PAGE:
Since 2016, Physical Medicine and Rehabilitation Assistant Professor Kimberley Monden, PhD, has been interested in the role that appraisals of injustice play in the psychosocial outcomes of individuals living with spinal cord injuries (SCI), resulting from trauma, illness, or genetic predisposition. Why is the concept of injustice appraisals important? “It has to do with the amount of blame and sense of unfairness that individuals with SCI experience,” said Monden. “It is also tied to their injury’s severity and a sense of irreparability of loss.”

As a clinician, she never quite knew how to address what she was seeing in the acute phase of spinal cord injury rehabilitation. “People were very angry or had a high sense of blame or were overly focused on the severity of their injury and the losses associated with it,” Monden said. “It wasn’t clear to me what that meant for the long term and how exactly to intervene.”

New longitudinal study
In support of her ongoing interest in this area, Monden recently became the Principal Investigator for a Department of Defense (DOD) Spinal Cord Injury Research Program grant. The grant is titled, The Impact of Injustice Appraisals on Psychosocial Outcomes Following Spinal Cord Injury: A Longitudinal Study. It will give her and the study’s other investigatorsan opportunity to follow a group of spinal cord injury sufferers over time. They will collect data at three points: inpatient rehabilitation, six months post-discharge, and then a year after discharge.

The team will gather information to determine the impact of injustice appraisals on psychosocial outcomes over time. “An injustice appraisal is a cognitive evaluative process concerned with how someone thinks about their injury,” said Monden. “In addition, we’re collecting information about depression symptoms, post-traumatic stress symptoms, pain, functional impairment, quality of life, and anger,” she said.

Quantitative and qualitative data
The DOD grant is a collaboration with the Minneapolis Veterans Administration Medical Center, Hunter Holmes McGuire Veterans Administration Medical Center in Richmond, VA; and Thomas Jefferson University in Philadelphia, PA. The plan is to enroll 90 Veterans and 90 civilians. One of the more unique aspects of the collaboration is that qualitative interviews will be conducted with a subset of participants at the inpatient and 12-month timeframe.

As a research psychologist with clinical experience in rehabilitation psychology, Monden is ideally suited to lead this work. When she had been part of a spinal cord injury team, Monden discovered that injustice appraisals helped her understand the notion of patients getting stuck on the “why me” or blaming other people. “It has been an area of interest for me ever since; however, this is my first externally funded study in the area,” she added.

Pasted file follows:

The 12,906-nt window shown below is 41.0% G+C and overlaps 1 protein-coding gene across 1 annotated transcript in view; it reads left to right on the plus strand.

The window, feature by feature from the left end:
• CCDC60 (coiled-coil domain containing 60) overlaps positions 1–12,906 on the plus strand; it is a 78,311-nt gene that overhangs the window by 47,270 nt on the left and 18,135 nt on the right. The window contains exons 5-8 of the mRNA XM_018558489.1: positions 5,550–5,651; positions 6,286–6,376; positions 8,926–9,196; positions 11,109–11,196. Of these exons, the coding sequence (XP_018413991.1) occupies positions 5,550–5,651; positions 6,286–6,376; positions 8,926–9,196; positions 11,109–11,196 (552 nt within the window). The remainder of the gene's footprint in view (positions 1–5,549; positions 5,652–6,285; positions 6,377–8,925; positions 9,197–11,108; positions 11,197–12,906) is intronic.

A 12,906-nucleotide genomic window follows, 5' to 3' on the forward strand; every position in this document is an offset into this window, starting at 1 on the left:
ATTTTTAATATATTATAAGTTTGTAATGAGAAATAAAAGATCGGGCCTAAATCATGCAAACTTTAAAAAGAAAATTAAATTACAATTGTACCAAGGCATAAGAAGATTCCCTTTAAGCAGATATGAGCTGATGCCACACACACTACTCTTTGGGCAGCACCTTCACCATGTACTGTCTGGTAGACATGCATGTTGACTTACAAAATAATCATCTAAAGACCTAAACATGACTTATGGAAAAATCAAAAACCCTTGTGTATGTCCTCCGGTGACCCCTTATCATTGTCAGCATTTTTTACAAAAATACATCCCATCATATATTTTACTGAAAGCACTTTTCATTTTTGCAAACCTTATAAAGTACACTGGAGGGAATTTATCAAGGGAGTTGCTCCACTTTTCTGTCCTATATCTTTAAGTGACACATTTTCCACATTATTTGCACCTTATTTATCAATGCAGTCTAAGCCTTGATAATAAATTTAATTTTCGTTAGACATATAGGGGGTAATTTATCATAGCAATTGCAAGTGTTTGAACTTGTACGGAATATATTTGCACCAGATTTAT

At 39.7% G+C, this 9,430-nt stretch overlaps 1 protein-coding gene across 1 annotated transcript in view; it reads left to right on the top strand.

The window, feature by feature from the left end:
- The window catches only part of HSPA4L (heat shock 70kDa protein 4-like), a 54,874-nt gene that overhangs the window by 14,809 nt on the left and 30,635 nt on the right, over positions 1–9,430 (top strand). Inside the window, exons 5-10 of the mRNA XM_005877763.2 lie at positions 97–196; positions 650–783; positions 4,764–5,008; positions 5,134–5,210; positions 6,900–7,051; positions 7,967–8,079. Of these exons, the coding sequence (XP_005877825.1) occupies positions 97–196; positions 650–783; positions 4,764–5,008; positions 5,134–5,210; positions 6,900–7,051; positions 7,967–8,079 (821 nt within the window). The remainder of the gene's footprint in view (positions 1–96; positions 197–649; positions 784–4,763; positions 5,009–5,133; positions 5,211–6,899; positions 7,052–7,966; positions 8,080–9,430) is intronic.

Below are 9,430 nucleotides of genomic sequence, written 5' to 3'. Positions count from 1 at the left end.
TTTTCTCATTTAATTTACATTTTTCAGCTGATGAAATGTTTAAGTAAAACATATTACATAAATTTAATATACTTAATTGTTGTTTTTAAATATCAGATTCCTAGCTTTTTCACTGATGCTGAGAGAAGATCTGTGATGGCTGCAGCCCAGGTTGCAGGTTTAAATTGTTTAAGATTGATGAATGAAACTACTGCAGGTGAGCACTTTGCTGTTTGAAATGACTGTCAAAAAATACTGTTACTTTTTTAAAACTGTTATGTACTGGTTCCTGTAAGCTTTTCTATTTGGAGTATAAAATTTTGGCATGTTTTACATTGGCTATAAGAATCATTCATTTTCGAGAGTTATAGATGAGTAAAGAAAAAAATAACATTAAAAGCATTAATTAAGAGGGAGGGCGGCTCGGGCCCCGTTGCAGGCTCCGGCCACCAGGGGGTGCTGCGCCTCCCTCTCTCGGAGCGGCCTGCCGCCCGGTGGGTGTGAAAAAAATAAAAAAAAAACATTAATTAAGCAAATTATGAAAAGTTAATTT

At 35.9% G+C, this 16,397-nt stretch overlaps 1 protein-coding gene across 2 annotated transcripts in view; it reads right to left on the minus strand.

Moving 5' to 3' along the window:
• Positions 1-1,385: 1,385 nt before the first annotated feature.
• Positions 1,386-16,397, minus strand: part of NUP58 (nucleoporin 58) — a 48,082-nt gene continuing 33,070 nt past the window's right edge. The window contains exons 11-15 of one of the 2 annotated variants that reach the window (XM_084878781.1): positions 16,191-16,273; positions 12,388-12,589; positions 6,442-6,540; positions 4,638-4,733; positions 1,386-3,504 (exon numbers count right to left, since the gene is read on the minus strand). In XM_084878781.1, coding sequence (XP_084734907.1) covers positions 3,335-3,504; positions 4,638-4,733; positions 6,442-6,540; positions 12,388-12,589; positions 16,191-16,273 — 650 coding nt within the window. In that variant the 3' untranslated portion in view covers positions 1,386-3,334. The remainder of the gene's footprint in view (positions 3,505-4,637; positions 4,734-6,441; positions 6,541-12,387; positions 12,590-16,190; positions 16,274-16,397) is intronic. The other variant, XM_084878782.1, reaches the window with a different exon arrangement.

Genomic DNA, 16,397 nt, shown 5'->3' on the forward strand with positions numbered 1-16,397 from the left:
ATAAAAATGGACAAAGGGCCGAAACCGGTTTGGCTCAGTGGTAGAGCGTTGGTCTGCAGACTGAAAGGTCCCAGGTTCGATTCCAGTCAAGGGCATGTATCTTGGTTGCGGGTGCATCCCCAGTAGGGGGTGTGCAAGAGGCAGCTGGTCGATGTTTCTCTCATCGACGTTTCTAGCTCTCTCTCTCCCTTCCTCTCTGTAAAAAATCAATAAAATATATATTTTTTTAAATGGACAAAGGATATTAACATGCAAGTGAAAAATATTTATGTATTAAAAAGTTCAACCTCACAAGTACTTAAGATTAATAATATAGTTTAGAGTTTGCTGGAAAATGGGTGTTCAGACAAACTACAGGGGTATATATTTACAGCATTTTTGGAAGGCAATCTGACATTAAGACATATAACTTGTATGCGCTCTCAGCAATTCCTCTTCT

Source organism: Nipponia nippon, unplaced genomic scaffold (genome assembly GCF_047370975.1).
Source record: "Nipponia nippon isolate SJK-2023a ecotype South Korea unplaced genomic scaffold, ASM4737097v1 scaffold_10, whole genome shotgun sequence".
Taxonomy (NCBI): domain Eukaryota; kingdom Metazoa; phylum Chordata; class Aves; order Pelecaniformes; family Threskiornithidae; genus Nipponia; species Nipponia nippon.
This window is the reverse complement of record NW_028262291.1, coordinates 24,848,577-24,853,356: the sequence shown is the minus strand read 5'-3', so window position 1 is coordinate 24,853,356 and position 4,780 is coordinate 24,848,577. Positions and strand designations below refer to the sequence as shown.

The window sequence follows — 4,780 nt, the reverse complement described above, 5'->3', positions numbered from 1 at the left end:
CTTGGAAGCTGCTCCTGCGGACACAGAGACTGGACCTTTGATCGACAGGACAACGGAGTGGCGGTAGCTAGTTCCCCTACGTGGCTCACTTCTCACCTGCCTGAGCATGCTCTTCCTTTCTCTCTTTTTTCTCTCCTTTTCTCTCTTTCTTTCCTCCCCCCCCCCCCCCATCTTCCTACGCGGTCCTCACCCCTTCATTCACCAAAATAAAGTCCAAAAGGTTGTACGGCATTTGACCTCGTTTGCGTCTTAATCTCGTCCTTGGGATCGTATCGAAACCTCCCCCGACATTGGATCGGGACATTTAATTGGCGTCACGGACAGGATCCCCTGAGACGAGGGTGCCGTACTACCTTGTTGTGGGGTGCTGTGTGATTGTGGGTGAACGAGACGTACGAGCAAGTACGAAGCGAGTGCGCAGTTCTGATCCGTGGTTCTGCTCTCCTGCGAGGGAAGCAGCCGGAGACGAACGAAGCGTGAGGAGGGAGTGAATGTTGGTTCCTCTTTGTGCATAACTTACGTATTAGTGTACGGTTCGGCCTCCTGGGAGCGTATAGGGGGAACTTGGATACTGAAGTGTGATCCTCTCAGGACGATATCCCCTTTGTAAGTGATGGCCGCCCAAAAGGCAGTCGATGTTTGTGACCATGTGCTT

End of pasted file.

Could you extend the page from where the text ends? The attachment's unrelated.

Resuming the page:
Identifying those at risk
She argues, “If we understand how people are conceptualizing their injury through an injustice appraisal, we can identify those who may be at risk for further psychosocial problems down the road, such as increased depression, anxiety, anger, and decreased likelihood of return to work.”

The first goal of the collaboration is to look at the longitudinal course of injustice appraisals. “This is the first study in any clinical population to look at the longitudinal course of injustice appraisals,” Monden noted. One of the questions the study team wants to answer is, if someone has a high sense of injustice during the acute phase of injury, will it stay the same or get lower over time? “Our hypothesis is that it may peak at the six-month point because that’s the most difficult period of adjustment for many people,” explained Monden. “They’re realizing that life may be more difficult than they anticipated after leaving inpatient rehab and they get out into the real world where there are many environmental and sociocultural barriers for people with physical disabilities.”

Intervening earlier
The study’s second hypothesis is that people who have higher appraisals of injustice during the acute phase of injury will have worse psychosocial outcomes down the road. “If we can identify this as a risk for poorer psychosocial outcomes, then perhaps it warrants specific psychological intervention during inpatient rehabilitation,” noted Monden.

The team will take the information from this study and learn how to build interventions that focus on appraisals of injustice, according to Monden. “We might be able to build on existing treatments such as cognitive behavior therapy or acceptance and commitment therapy,” she added. “But they would need to be modified to specifically address injustice appraisals.”

The study runs from the end of September 2021 to approximately the same time in 2024.